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Why listening well can make disagreements less damaging



Guy Itzchakov

Associate Professor in the Department of Human Services at the University of Haifa in Israel


Offering undivided attention and curiosity not only lowers the temperature of a conversation but can change its outcome.

When you get involved in a heated disagreement, perhaps in favour of your political party or against a campaign you oppose, you probably feel a strong desire to show the other person that you are right and to change their mind. So, the most important thing is to make clear arguments, speak confidently, and steer the conversation, right? Well, not necessarily.

During disagreements, people tend to listen quite poorly to each other. Think of your most recent or meaningful disagreement: it’s likely that while you were speaking, your conversation partner was busy thinking about how to counterargue rather than genuinely trying to grasp your point of view (and might it be that you did the same?) In such conversations, it often feels like people are talking past each other, their opposing views clashing without real understanding. This process generates defensiveness and results in arguments, from which each person leaves feeling more confident about their initial attitude, a phenomenon called the ‘boomerang effect’. In other words, arguing often just further entrenches people where they started.

When left unaddressed or managed badly, as they so often are, disagreements like these can strain personal relationships and contribute to growing divides in public discourse. For example, it’s well reported that political polarisation in the United States has intensified over the years, with 28 per cent of Americans in 2022 naming it a top issue facing the country. Simultaneously, the percentage of Americans engaging with individuals from the opposing party has significantly declined. Compounding the issue, many Americans exclusively consume news or information from sources that reinforce their existing political beliefs, deepening disagreements about the fundamental facts surrounding numerous political issues.

As a researcher who has studied interpersonal listening for more than a decade, I am interested in what is possible when, rather than simply counterarguing with a person one disagrees with, one conversation partner responds by giving the other conversation partner undivided attention. My research suggests that if high-quality listening is deliberately substituted for a rush to defend your own perspective and strike back, it could lead to more positive, less polarising results.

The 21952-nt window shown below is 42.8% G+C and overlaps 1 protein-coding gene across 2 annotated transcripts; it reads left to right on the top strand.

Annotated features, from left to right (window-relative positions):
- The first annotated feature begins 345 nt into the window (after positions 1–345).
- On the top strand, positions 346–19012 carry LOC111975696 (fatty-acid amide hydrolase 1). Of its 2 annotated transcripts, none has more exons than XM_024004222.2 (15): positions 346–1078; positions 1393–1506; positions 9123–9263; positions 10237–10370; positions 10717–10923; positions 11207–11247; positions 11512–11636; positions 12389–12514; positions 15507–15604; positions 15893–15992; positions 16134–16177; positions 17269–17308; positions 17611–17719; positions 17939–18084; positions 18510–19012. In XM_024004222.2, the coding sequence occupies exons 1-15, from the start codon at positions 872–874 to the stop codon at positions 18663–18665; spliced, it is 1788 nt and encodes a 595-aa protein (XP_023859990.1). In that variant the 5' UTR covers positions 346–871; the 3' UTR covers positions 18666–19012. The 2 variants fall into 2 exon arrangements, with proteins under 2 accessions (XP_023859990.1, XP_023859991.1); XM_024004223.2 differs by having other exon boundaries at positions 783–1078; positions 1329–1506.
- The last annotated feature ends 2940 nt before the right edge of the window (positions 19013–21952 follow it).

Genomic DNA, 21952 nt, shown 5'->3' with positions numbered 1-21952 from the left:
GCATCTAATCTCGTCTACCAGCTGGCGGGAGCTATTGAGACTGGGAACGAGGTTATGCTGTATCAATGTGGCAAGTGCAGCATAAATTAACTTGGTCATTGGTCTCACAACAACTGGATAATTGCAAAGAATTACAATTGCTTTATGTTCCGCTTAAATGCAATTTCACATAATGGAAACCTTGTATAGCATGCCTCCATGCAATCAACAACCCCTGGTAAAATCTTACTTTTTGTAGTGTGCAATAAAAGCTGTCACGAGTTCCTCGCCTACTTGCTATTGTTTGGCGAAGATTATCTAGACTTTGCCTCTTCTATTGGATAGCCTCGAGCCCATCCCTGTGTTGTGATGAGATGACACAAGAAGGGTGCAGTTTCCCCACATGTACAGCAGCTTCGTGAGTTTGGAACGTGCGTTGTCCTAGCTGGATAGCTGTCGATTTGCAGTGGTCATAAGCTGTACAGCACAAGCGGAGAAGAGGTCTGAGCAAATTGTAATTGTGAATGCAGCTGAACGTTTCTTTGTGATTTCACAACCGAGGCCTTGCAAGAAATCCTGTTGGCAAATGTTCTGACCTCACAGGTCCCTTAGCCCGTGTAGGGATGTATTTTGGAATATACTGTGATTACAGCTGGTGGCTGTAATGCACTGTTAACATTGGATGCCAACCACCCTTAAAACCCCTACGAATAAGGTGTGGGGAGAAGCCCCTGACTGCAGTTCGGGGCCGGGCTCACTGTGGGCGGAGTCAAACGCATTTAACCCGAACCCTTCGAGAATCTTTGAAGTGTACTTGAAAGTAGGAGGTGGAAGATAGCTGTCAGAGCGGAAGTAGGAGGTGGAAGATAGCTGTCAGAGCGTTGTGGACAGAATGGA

When I say high-quality listening, I mean listening that includes several key features: attention, as exhibited by, for example, maintaining eye contact and avoiding distractions like our smartphones; comprehension, which one might show by paraphrasing the speaker’s message to ensure understanding (and identify missed points); and positive intention, or adopting a nonjudgmental attitude toward the speaker. Demonstrating these features of high-quality listening does not mean you need to agree with the speaker’s perspective. Instead, it means listening with an awareness and acceptance that the speaker is free to speak their mind.

Speakers who receive high-quality listening report greater clarity about their own attitudes

This open and nonjudgmental approach can also involve asking questions while the other person is speaking, rather than making pronouncements. For example, instead of saying: ‘I think that your candidate’s economic agenda will damage our country’, a good listener might ask: ‘How do you think your candidate’s economic agenda will affect our country?’ Regardless of the answer, this can make a speaker feel less defensive than if they are immediately challenged, and they may reciprocate by listening better themselves.

There is good reason to believe that high-quality listening can constructively influence a person’s attitudes about controversial issues. My previous work on listening suggests that when speakers experience high-quality listening, their attitudes often become less extreme and less prejudiced. Attitudes can also become more complex. For example, in one experiment, business school undergraduates disclosed their attitudes about their ability to become managers in the future. When they received high-quality listening from their conversation partner, they were more inclined to acknowledge their weaknesses as well as their strengths, compared with when they conversed with a moderate or poor listener. Additional work found that speakers who receive high-quality listening report greater clarity about their own attitudes.

However, none of these previous studies involved a disagreement between the listener and the speaker. Hence, I and my colleagues Netta Weinstein, Mark Leary, Dvori Saluk and Moty Amar decided to test whether high-quality listening can make a speaker’s attitude less extreme, even when the listener holds an opposing attitude.